(viii) Social and economic inequalities should be significantly reduced while living-wage job opportunities are maximised through human resource development;
(ix) Credit Suisse recently estimated Pakistan’s middle class at over 6m. This is around 3pc of the population. A middle-class country should have a middle class approximately half the population. The structure of power and class-based governance stand in the way of addressing this situation;
(x) Defence spending that takes away from other essential spending undermines economic and national security;
(xi) Transition from a security to a development and democratic state is the condition for national security in today’s world;
(xii) Major corruption should be a capital crime. The Soft State Syndrome is fatal;
(xiii) The promotion of a ‘culture’ of rationality, innovation, and science and technology is indispensable to implement transformation policies;
(xiv) Civil-military relations mean nothing outside civilian supremacy;
(xv) Capable, responsible and accountable policymaking institutions must replace personal, uninformed, uneducated and unaccountable decision-making;
(xvi) Governance must be brought closer to the people through devolution of power;
(xvii) The formation of additional provinces should be encouraged in accordance with the wishes of the concerned people;
(xviii) Terrorism is a major challenge. Though deep-rooted it must be uprooted. It is largely the result of national and international injustice, violence and elite complicity;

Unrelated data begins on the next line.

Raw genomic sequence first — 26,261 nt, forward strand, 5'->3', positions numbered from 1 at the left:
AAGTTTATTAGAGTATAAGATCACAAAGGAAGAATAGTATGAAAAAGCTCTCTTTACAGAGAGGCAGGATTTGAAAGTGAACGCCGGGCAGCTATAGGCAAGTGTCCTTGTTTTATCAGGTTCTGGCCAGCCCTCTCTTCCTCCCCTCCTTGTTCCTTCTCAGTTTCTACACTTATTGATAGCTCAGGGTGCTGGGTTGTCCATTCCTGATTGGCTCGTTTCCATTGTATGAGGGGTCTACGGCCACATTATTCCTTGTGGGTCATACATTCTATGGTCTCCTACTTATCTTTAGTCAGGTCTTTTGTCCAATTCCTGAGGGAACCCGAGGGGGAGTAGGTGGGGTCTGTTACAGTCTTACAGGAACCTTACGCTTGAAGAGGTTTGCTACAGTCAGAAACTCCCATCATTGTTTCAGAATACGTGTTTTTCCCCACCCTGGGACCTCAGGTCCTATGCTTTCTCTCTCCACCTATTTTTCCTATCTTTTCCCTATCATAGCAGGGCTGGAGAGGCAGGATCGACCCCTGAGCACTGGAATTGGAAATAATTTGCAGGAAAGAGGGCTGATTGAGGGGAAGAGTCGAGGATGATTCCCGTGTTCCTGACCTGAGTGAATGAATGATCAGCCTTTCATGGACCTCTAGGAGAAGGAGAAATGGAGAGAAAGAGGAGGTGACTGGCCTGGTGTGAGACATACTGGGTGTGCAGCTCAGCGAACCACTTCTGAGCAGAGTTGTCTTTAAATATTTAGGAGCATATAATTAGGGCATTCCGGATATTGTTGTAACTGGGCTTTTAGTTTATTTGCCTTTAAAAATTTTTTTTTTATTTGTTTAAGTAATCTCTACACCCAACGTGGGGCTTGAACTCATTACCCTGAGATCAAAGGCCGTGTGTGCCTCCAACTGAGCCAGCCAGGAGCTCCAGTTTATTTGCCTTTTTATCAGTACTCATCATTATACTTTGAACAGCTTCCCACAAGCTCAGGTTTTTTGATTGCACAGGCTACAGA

(xix) Counterterrorism without addressing the root causes of terrorism is disguised state terror. Politically mainstreaming banned but renamed extremist organisations associated with terrorism is an irresponsible dereliction of duty;
(xx) Nuclear weapons are a deterrent to prevent war. They should never be considered a first-strike option;
(xxi) The protection of nuclear assets and materials is less about systems reliability; it is more about external perceptions of Pakistan’s sustained political will to deny unauthorised access;
(xxii) Without transformational change at home, foreign policy cannot develop international credibility and effectiveness;
(xxiii) The foreign service as the nation’s ‘first line of defence’ must be upgraded and empowered as a major priority;
(xxiv) A foreign minister must elicit respect and loyalty from the foreign service through his understanding of foreign policy issues and his commitment to service morale and welfare;
(xxv) The foreign minister must also carry weight in the cabinet and the corridors of power for his ministry to provide indispensable professional input for a credible foreign policy. Recent criticisms of his remarks about putting our house in order are disingenuous and infantile; and
(xxvi) Policies towards India, Kashmir, the US, Afghanistan, Iran, etc should be integrated and consistent with national transformation, 21st-century imperatives, international law, strategic partnership with China, and UN resolutions on Jammu and Kashmir. Short-term policies must be embedded in longer-term policy perspectives to maximise possibilities for principled and acceptable outcomes.
All of the above is doable. But who is listening? The political system is rotten beyond polite description. A corrupt elite cannot communicate with the people. It can only deceive and ferociously defend its loot. However, a people made aware of their faith and power to be free, will listen, challenge and prevail.